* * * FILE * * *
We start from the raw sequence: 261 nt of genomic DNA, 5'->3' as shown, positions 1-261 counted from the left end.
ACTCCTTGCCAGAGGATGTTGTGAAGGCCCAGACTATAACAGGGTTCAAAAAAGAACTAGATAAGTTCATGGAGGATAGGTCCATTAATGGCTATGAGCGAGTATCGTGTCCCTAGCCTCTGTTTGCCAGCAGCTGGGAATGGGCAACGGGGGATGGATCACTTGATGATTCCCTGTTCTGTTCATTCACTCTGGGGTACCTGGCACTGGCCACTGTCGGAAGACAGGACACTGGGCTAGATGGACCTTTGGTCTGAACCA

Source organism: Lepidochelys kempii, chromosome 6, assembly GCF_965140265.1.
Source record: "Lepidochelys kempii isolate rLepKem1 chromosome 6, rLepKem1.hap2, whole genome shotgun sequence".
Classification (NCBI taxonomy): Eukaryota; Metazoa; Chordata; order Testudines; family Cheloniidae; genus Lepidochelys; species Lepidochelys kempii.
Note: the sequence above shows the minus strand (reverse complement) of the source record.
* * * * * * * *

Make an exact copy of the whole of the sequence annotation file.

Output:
We start from the raw sequence: 261 nt of genomic DNA, 5'->3' as shown, positions 1-261 counted from the left end.
ACTCCTTGCCAGAGGATGTTGTGAAGGCCCAGACTATAACAGGGTTCAAAAAAGAACTAGATAAGTTCATGGAGGATAGGTCCATTAATGGCTATGAGCGAGTATCGTGTCCCTAGCCTCTGTTTGCCAGCAGCTGGGAATGGGCAACGGGGGATGGATCACTTGATGATTCCCTGTTCTGTTCATTCACTCTGGGGTACCTGGCACTGGCCACTGTCGGAAGACAGGACACTGGGCTAGATGGACCTTTGGTCTGAACCA

Source organism: Lepidochelys kempii, chromosome 6, assembly GCF_965140265.1.
Source record: "Lepidochelys kempii isolate rLepKem1 chromosome 6, rLepKem1.hap2, whole genome shotgun sequence".
Classification (NCBI taxonomy): Eukaryota; Metazoa; Chordata; order Testudines; family Cheloniidae; genus Lepidochelys; species Lepidochelys kempii.
Note: the sequence above shows the minus strand (reverse complement) of the source record.